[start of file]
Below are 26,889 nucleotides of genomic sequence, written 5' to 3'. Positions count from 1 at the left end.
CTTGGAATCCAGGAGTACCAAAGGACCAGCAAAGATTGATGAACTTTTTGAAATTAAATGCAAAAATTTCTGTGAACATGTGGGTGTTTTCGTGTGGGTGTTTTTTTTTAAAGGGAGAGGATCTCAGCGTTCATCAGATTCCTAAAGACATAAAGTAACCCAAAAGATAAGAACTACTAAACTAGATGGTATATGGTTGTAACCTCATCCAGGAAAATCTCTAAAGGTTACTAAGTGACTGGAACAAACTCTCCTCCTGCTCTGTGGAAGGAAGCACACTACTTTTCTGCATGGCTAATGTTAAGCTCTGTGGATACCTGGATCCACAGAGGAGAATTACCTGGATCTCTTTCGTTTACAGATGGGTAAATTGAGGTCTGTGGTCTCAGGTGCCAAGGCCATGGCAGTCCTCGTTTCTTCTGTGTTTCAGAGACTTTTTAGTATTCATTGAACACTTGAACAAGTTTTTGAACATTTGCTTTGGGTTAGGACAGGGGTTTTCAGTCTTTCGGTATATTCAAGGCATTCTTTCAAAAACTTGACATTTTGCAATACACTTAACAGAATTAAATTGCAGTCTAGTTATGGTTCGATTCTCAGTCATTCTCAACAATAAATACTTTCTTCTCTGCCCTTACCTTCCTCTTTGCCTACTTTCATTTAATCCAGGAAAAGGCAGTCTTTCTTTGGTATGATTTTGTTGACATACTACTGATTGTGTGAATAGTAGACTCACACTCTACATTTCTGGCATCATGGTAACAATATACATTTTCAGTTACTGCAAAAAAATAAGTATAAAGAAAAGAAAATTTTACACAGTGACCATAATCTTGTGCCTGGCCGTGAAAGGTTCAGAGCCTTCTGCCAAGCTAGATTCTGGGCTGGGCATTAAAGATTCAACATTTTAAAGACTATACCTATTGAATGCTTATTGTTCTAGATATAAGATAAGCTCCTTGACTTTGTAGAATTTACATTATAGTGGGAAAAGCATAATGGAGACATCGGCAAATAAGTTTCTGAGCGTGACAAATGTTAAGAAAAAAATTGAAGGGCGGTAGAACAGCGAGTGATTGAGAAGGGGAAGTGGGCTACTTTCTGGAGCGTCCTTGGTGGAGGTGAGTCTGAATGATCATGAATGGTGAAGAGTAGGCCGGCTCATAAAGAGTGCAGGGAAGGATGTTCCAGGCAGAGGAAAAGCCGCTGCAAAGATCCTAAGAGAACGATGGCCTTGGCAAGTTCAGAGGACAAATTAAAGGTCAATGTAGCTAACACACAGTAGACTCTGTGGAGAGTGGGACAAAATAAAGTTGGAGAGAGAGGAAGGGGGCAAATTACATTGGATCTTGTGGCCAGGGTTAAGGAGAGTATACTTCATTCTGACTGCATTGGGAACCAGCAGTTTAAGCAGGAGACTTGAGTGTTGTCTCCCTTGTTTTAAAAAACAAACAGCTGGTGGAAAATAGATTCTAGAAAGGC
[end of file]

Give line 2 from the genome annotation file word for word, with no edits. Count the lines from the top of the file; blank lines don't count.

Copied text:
CTTGGAATCCAGGAGTACCAAAGGACCAGCAAAGATTGATGAACTTTTTGAAATTAAATGCAAAAATTTCTGTGAACATGTGGGTGTTTTCGTGTGGGTGTTTTTTTTTAAAGGGAGAGGATCTCAGCGTTCATCAGATTCCTAAAGACATAAAGTAACCCAAAAGATAAGAACTACTAAACTAGATGGTATATGGTTGTAACCTCATCCAGGAAAATCTCTAAAGGTTACTAAGTGACTGGAACAAACTCTCCTCCTGCTCTGTGGAAGGAAGCACACTACTTTTCTGCATGGCTAATGTTAAGCTCTGTGGATACCTGGATCCACAGAGGAGAATTACCTGGATCTCTTTCGTTTACAGATGGGTAAATTGAGGTCTGTGGTCTCAGGTGCCAAGGCCATGGCAGTCCTCGTTTCTTCTGTGTTTCAGAGACTTTTTAGTATTCATTGAACACTTGAACAAGTTTTTGAACATTTGCTTTGGGTTAGGACAGGGGTTTTCAGTCTTTCGGTATATTCAAGGCATTCTTTCAAAAACTTGACATTTTGCAATACACTTAACAGAATTAAATTGCAGTCTAGTTATGGTTCGATTCTCAGTCATTCTCAACAATAAATACTTTCTTCTCTGCCCTTACCTTCCTCTTTGCCTACTTTCATTTAATCCAGGAAAAGGCAGTCTTTCTTTGGTATGATTTTGTTGACATACTACTGATTGTGTGAATAGTAGACTCACACTCTACATTTCTGGCATCATGGTAACAATATACATTTTCAGTTACTGCAAAAAAATAAGTATAAAGAAAAGAAAATTTTACACAGTGACCATAATCTTGTGCCTGGCCGTGAAAGGTTCAGAGCCTTCTGCCAAGCTAGATTCTGGGCTGGGCATTAAAGATTCAACATTTTAAAGACTATACCTATTGAATGCTTATTGTTCTAGATATAAGATAAGCTCCTTGACTTTGTAGAATTTACATTATAGTGGGAAAAGCATAATGGAGACATCGGCAAATAAGTTTCTGAGCGTGACAAATGTTAAGAAAAAAATTGAAGGGCGGTAGAACAGCGAGTGATTGAGAAGGGGAAGTGGGCTACTTTCTGGAGCGTCCTTGGTGGAGGTGAGTCTGAATGATCATGAATGGTGAAGAGTAGGCCGGCTCATAAAGAGTGCAGGGAAGGATGTTCCAGGCAGAGGAAAAGCCGCTGCAAAGATCCTAAGAGAACGATGGCCTTGGCAAGTTCAGAGGACAAATTAAAGGTCAATGTAGCTAACACACAGTAGACTCTGTGGAGAGTGGGACAAAATAAAGTTGGAGAGAGAGGAAGGGGGCAAATTACATTGGATCTTGTGGCCAGGGTTAAGGAGAGTATACTTCATTCTGACTGCATTGGGAACCAGCAGTTTAAGCAGGAGACTTGAGTGTTGTCTCCCTTGTTTTAAAAAACAAACAGCTGGTGGAAAATAGATTCTAGAAAGGC